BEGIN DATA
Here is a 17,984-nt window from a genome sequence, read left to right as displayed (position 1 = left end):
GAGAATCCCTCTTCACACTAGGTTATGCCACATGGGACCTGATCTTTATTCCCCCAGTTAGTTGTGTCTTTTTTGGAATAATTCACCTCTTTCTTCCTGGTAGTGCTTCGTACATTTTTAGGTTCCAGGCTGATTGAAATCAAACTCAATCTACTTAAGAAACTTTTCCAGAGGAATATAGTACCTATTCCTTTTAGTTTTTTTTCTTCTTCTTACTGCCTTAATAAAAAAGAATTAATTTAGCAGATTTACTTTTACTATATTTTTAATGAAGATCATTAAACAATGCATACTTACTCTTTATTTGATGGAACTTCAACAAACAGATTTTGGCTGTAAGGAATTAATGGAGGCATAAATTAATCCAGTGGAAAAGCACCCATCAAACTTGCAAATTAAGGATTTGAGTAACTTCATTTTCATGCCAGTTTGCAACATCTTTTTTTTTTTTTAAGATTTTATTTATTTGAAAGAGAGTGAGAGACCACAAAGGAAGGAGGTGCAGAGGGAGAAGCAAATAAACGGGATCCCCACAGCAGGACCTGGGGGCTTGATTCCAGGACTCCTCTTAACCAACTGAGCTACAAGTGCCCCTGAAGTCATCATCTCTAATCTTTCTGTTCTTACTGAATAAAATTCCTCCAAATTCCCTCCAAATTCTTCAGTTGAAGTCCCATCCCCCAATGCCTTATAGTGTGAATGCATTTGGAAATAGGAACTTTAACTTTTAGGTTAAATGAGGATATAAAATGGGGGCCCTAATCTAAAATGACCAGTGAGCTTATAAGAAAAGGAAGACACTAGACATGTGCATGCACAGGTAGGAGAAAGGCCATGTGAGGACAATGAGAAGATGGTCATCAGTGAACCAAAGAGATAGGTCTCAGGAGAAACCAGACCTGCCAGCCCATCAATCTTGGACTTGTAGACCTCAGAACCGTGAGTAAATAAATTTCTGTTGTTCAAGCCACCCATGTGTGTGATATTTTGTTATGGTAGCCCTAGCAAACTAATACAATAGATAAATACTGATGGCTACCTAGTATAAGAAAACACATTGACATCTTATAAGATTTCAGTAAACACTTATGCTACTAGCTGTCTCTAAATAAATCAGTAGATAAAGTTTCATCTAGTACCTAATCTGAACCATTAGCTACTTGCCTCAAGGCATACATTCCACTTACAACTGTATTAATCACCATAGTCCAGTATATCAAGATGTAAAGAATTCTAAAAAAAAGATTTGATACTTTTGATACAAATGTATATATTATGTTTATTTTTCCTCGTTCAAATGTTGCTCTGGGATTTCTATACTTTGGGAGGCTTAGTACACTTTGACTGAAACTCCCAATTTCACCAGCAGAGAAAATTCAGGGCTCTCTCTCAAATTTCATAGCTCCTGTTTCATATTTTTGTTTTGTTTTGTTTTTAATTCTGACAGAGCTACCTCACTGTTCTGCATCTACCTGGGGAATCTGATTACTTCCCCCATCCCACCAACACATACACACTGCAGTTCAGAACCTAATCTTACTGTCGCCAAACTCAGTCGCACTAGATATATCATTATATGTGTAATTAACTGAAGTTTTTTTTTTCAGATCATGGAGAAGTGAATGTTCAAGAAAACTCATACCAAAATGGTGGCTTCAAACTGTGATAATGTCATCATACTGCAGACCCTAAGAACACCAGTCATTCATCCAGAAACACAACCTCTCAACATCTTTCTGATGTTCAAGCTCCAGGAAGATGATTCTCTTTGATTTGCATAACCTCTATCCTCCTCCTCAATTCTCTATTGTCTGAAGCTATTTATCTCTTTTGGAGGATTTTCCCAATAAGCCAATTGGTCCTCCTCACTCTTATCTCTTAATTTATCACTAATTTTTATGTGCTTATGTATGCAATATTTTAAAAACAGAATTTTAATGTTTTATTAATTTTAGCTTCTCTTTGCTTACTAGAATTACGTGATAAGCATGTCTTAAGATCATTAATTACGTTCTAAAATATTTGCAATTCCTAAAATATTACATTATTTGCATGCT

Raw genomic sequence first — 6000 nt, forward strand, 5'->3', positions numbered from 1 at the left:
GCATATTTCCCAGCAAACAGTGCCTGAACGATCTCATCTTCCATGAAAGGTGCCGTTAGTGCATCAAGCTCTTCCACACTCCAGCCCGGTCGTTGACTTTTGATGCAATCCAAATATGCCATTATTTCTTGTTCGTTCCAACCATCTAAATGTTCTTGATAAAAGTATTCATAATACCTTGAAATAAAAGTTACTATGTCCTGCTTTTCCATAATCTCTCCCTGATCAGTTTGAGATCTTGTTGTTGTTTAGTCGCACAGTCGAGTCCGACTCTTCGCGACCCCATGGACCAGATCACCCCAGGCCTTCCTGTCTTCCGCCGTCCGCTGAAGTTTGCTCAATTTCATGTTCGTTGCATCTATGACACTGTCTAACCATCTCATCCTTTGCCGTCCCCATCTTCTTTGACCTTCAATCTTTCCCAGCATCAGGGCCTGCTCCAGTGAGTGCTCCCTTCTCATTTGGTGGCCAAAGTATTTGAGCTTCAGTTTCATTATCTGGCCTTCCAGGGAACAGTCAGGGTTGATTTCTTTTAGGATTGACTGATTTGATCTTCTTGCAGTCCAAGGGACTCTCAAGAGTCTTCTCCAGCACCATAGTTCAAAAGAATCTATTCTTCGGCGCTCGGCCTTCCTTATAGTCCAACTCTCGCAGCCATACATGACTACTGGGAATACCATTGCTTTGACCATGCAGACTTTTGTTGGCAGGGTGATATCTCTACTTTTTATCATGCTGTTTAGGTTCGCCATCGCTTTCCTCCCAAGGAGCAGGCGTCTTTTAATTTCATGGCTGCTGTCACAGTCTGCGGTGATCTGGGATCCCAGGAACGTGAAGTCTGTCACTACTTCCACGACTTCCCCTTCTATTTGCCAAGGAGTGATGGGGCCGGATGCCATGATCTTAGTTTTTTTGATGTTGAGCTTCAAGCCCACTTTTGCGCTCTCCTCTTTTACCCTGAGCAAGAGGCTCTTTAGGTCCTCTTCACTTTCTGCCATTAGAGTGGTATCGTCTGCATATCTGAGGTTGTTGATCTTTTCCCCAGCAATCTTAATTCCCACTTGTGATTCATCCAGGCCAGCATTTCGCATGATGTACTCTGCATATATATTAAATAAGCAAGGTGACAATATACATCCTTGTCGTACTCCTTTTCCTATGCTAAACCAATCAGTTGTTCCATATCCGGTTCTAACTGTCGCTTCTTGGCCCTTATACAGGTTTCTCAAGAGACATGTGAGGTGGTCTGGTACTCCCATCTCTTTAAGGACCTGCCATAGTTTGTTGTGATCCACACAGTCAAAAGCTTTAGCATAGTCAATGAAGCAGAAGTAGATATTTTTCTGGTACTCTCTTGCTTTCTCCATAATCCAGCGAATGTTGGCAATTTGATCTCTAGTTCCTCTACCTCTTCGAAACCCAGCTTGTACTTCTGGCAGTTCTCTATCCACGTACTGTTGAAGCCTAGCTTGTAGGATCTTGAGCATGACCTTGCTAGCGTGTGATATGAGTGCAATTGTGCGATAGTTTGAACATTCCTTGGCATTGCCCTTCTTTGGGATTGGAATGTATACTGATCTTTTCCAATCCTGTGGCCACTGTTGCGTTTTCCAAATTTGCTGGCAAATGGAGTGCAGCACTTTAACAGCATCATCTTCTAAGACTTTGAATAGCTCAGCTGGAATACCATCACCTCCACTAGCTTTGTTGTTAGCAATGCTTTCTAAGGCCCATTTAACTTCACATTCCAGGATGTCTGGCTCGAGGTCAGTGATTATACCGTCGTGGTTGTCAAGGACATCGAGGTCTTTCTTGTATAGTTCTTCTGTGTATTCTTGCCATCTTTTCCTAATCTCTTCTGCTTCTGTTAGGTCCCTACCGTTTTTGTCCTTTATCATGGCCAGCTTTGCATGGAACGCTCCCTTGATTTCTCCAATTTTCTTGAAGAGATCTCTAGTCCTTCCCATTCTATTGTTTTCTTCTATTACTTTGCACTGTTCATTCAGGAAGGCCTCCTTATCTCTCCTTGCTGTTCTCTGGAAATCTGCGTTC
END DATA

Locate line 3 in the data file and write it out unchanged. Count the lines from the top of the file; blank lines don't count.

Raw genomic sequence first — 6000 nt, forward strand, 5'->3', positions numbered from 1 at the left: